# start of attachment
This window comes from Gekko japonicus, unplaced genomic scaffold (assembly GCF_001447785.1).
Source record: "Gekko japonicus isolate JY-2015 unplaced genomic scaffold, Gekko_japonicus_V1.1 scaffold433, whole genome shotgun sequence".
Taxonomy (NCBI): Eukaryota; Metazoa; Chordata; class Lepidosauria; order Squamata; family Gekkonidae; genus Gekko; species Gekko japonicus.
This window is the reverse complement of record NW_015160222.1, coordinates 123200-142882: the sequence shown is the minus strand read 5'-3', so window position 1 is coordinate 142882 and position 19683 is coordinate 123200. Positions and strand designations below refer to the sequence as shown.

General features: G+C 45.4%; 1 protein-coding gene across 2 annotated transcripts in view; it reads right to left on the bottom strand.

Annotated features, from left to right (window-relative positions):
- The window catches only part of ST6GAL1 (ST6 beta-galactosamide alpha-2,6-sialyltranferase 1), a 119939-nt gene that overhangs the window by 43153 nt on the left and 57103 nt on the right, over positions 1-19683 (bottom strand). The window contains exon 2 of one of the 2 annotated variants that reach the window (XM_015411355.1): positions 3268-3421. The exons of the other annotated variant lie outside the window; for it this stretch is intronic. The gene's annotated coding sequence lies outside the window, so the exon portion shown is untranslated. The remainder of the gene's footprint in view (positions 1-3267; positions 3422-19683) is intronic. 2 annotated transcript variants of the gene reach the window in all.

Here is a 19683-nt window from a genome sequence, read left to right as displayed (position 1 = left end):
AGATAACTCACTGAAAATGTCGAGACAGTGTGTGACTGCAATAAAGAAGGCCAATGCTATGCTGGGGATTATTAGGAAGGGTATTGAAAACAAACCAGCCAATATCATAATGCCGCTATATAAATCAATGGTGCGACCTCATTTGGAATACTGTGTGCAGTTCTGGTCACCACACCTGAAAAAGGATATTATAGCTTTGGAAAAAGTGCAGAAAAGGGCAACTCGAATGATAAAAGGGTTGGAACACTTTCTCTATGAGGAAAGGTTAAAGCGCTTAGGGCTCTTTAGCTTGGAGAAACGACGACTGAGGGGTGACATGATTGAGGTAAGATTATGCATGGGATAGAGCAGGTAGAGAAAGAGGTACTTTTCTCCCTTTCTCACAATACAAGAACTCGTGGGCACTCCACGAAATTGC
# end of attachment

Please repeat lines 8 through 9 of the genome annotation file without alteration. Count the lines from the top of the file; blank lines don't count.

Here is a 19683-nt window from a genome sequence, read left to right as displayed (position 1 = left end):
AGATAACTCACTGAAAATGTCGAGACAGTGTGTGACTGCAATAAAGAAGGCCAATGCTATGCTGGGGATTATTAGGAAGGGTATTGAAAACAAACCAGCCAATATCATAATGCCGCTATATAAATCAATGGTGCGACCTCATTTGGAATACTGTGTGCAGTTCTGGTCACCACACCTGAAAAAGGATATTATAGCTTTGGAAAAAGTGCAGAAAAGGGCAACTCGAATGATAAAAGGGTTGGAACACTTTCTCTATGAGGAAAGGTTAAAGCGCTTAGGGCTCTTTAGCTTGGAGAAACGACGACTGAGGGGTGACATGATTGAGGTAAGATTATGCATGGGATAGAGCAGGTAGAGAAAGAGGTACTTTTCTCCCTTTCTCACAATACAAGAACTCGTGGGCACTCCACGAAATTGC